The following are commonly asked questions about the site.
Fully lined landfills replaced the old, unlined dumps that were previously used throughout the state and country, and the liner and cap requirements of each state vary slightly. Below is a drawing showing a cross section of a typical landfill.
The stringent new laws and regulations governing landfills require huge sums of money to be set aside to close landfills. "Closing" a landfill basically means putting a cap over the top of the landfill and sealing it off. By requiring money to be set aside, the public is ensured that lack of funds can never be a reason for not properly closing a landfill.
When the landfill reaches "grade" (meaning the pre-determined height limit specified in its permits) a thick cap of clay and soil is placed over the entire site. Once the cap is in place, the entire area is seeded with a mixture of grasses to blend in to the natural beauty of Southeast Iowa. The cap prevents rainwater from filtering down through the landfill.
Then, after the cap is installed and grass is growing and the landfill blends into the landscape, the agency is required by law to "monitor" the landfill for 30 years. The company is required to set aside specific funds for this monitoring – in addition to the funds used for closing the landfill.
SEMCO has set aside a significant amount of money to monitor the landfill for at least 30 years after it has stopped receiving waste.
This monitoring includes regularly mowing and checking (and repairing, if necessary) the cap. Also, the water (leachate) that is sealed within the landfill continues to be collected by the network of pipes at the bottom of the landfill, and that leachate continues to go to tanks and must be hauled off to a treatment facility. The company must continue checking the groundwater monitoring wells that surround the facility.
Waste disposed at the facility is generated at homes and businesses in and around Washington, Jefferson, & Keokuk Counties.
Non-hazardous solid waste from homes and commercial establishments, also referred to as municipal solid waste or MSW, is accepted at the landfill. Also, non-hazardous construction and demolition waste from homes and commercial establishments is accepted.
Industrial wastes may be accepted at the landfill provided they pass certain environmental tests. No liquid or hazardous wastes are accepted.
The network of environmental protection systems at the SEMCO Landfill starts with a composite liner that is made of clay and synthetic material. A minimum of two feet of clay is compacted to increase the impermeability of the liner. A 60-mil high-density plastic membrane is placed over the clay. The liner system meets all state and federal regulations.
The liner system is overlain by a leachate collection system consisting of a geocomposite drainage layer and a network of perforated pipe. The leachate collection system collects any liquids that infiltrate and percolate through the waste, and transports these liquids to collection tanks. Once collected, this liquid is either re-circulated through the waste, or transported from the landfill to a wastewater facility for treatment.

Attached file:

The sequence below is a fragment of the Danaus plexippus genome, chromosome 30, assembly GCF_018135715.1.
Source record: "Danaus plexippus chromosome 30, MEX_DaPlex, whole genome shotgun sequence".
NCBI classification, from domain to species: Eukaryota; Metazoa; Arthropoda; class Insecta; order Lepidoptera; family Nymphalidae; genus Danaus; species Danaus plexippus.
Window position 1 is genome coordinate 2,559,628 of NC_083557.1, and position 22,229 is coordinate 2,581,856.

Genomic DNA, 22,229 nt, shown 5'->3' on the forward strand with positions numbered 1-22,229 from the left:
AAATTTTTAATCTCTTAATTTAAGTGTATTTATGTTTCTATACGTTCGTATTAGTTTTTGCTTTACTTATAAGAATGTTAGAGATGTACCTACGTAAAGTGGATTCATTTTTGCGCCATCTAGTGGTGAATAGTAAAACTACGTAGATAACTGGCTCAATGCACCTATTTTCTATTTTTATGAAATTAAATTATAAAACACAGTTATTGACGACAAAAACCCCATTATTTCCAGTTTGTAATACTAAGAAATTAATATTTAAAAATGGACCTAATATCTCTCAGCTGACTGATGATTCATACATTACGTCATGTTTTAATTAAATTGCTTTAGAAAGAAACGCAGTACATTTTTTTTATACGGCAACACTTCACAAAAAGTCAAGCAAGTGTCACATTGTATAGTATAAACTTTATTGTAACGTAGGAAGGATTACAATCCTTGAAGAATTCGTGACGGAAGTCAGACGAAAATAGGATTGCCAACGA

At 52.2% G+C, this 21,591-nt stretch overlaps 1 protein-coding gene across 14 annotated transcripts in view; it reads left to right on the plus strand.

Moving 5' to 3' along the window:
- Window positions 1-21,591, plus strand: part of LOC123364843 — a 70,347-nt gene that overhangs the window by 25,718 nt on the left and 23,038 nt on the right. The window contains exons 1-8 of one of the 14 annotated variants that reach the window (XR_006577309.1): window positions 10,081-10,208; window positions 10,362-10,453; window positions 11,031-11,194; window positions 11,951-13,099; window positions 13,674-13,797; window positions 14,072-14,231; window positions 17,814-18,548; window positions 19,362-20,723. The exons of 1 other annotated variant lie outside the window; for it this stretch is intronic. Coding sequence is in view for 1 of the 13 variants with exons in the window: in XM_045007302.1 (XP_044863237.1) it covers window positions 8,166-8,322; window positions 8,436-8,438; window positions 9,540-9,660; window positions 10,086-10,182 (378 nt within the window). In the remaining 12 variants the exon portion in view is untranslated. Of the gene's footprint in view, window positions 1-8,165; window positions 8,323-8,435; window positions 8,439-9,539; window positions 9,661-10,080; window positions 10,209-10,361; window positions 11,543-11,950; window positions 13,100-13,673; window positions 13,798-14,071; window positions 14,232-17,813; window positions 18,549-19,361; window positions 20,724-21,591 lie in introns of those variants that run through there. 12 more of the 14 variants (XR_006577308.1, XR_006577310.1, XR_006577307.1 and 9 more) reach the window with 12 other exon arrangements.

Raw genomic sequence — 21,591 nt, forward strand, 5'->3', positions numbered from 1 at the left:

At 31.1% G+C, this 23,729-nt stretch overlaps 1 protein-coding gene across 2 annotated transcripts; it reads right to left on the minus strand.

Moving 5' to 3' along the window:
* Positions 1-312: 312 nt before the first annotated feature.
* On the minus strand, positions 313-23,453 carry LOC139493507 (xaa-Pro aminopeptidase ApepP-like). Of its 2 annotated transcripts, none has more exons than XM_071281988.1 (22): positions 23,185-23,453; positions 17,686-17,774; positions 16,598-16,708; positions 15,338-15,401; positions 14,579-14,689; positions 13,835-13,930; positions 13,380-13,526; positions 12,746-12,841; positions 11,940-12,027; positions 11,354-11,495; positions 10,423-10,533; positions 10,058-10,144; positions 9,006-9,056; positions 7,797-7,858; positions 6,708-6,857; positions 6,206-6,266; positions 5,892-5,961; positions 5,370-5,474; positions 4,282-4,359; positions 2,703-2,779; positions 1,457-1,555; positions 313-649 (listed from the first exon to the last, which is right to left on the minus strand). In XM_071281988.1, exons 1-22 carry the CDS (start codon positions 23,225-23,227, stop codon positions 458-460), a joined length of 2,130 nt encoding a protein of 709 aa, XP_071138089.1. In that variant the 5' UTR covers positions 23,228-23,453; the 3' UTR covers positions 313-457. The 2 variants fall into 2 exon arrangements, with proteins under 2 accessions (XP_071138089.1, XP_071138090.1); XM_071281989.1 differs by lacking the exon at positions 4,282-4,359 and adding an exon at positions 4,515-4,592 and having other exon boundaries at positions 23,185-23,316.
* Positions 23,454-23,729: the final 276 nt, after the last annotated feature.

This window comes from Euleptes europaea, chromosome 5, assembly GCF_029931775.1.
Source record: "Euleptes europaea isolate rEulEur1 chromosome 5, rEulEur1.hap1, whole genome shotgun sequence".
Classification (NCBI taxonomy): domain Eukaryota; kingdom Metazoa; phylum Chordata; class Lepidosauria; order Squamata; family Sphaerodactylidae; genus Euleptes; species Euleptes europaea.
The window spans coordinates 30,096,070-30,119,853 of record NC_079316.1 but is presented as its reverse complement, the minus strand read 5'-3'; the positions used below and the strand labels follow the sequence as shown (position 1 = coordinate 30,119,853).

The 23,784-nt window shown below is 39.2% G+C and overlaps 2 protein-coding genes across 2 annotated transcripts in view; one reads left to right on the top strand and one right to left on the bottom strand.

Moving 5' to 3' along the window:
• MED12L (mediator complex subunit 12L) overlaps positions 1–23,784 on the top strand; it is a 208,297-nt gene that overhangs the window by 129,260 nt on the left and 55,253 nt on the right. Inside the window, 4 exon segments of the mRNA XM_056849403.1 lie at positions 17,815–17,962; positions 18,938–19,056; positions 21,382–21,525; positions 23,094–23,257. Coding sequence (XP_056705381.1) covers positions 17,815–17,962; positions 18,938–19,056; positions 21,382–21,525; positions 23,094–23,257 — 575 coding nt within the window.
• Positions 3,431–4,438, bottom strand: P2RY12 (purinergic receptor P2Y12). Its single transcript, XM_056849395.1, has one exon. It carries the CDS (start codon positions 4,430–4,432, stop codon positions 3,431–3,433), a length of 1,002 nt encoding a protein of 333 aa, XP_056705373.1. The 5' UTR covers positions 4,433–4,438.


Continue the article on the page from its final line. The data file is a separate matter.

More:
Rainfall, which is diverted from the landfill, must also be managed. Storm water runoff is collected and contained in a sediment pond. The ponds allow soil particles to settle out of the water before it is discharged to a nearby waterway. Surface water discharges are tested, and the results are submitted to the Iowa Department of Natural Resources.
Groundwater is one of the most important concerns at a landfill and requires special monitoring. Groundwater monitoring wells have been installed throughout the site to ensure that landfill operations are not impacting groundwater. Each of the wells is sampled on a quarterly basis, with the results sent to the Iowa Department of Natural Resources.
Proper daily operations are critical to environmentally sound waste disposal. Therefore, all workers at SEMCO Landfill are trained to handle incoming waste in the most environmentally responsible manner.
Access to the site is limited to one public entrance and exit. The facility records and tracks all shipments to the landfill with gate receipts. Each load of incoming waste is visually inspected to ensure that only permitted materials are accepted for disposal. Once unloaded, the waste is compacted to conserve airspace. At the end of each working day, daily cover is placed over the compacted waste to minimize odors.
Steps are also taken to control dust and litter at the landfill. Periodic watering of access roads prevents dust from rising when trucks travel in and out of the landfill. Limiting the size of the active disposal area, applying daily cover and using fencing on windy days to catch lightweight materials, minimizing litter. Laborers collect any litter that blows off site from the landfill.
Odors are controlled with good operational programs, such as making sure the waste is totally covered at the end of each day.
The facility is fully permitted by the Iowa Department of Natural Resources. State officials regularly inspect the site.
- Friday: 7:30 am to 3:45 pm
For more information on the SEMCO Landfill, please contact: